"facts" mixed up -- a phenomenon all too familiar to any modern traveler
who has tried to absorb all of the sights & sounds & history of
one of the great cities of the world!).
Of the many possible ways in which THE ANCIENT CITY OF ATHENS
could have been organized, we have chosen to present the monuments in essentially
the same order as they were visited by Pausanias. For each section, we
have also provided a "link" to an English translation of Pausanias from
the PERSEUS Project
(a great website where you can learn much more about ancient Greek culture,
literature, history, and art!). Although not everything mentioned by Pausanias
has been preserved, and despite the fact that Pausanias tended to omit
monuments of the Roman period (which were, after all, "modern" as far as
he was concerned), we think that this is a natural and effective way to
structure our "virtual tour" of the city. KALO TAXIDI!
Kerameikos Cemetery, Public & Private Grave Monuments, "Themistoklean"
Wall, Sacred Gate, Dipylon Gate, Pompeion.
Commercial & Civic Center of Ancient Athens: Royal Stoa, Stoa of Zeus
Eleutherios, Temple of Apollo Patroos, Metroon, Bouleuterion, Tholos, Monument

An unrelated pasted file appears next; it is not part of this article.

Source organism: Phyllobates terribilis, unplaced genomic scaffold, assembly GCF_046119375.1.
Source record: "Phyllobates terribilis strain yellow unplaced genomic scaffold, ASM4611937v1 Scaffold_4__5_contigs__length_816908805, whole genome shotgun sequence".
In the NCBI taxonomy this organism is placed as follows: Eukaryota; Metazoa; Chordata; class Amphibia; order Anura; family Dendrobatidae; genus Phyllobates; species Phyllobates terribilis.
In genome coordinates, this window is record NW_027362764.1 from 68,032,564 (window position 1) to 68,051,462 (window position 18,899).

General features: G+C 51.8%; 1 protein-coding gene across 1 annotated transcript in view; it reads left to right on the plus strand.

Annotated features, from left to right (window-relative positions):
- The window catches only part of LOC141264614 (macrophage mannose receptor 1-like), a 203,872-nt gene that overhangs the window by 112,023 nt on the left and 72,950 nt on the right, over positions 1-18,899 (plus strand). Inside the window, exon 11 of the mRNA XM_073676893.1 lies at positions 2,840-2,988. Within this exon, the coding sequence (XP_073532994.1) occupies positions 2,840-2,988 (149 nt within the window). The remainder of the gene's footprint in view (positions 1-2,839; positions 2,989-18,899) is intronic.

of the Eponymous Heroes, Hephaisteion, Altar of the 12 Gods, Stoa of Attalos,
Church of the Holy Apostles.
The Roman Agora,
Tower of the Winds, & the Library of Hadrian: Gate of Athena Archegetis,
Colonnade, Fountain, Propylon, "Agoranomion", Public Latrines; Water Clock
of Andronikos, The Eight Winds.
The North Slope
of the Akropolis: "Longs Rocks" & the Northwest Caves (Caves of
Apollo & Pan), Sanctuary of Eros & Aphrodite, Rock-cut Niches,
The East Slope
of the Akropolis: East Cave, Rock-cut Beddings for Altars & Monuments,
The "True Aglaureion"?
& Southeast Athens: Temple of Olympian Zeus, "Peisistratid" column
drums, Panathenaic Stadium.
of the Tripods and the Lysikrates Monument.
Slope of the Akropolis & the Theater of Dionysos.
The Akropolis: The Propylaia, Temple of Athena Nike, the Parthenon, the
Erechtheion. (IN PROGRESS)
Meeting Place of the Ancient Athenian Democratic Assembly, Bema (Speaker's
Platform), Sanctuary of Zeus Hypsistos.
Support Archaeological Research!
If you have enjoyed learning about the monuments of ancient Athens, and
if you believe in the importance of studying ancient civilizations, there
are several things you can do RIGHT NOW to help support archaeological
research. We would especially like to recommend two: FIRST, please write
to your congressional representatives and urge them to continue funding
the National Endowment for the Humanities and the National Science
Foundation. SECOND, please consider joining your local chapter of the
Archaeological Institute of America or subscribing to ARCHAEOLOGY
Magazine. Your dues will help fund exciting lectures, colloquia,
publications, television specials, and other educational activities designed
to increase our understanding of all human cultures. Share the knowledge!!
THE ANCIENT CITY OF ATHENS has been ranked as one of the TOP
5% of all WWW sites by Point Survey!!!
Copyright ©1995 by Kevin.
T. Glowacki & Nancy L. Klein
Last modified September 7, 1996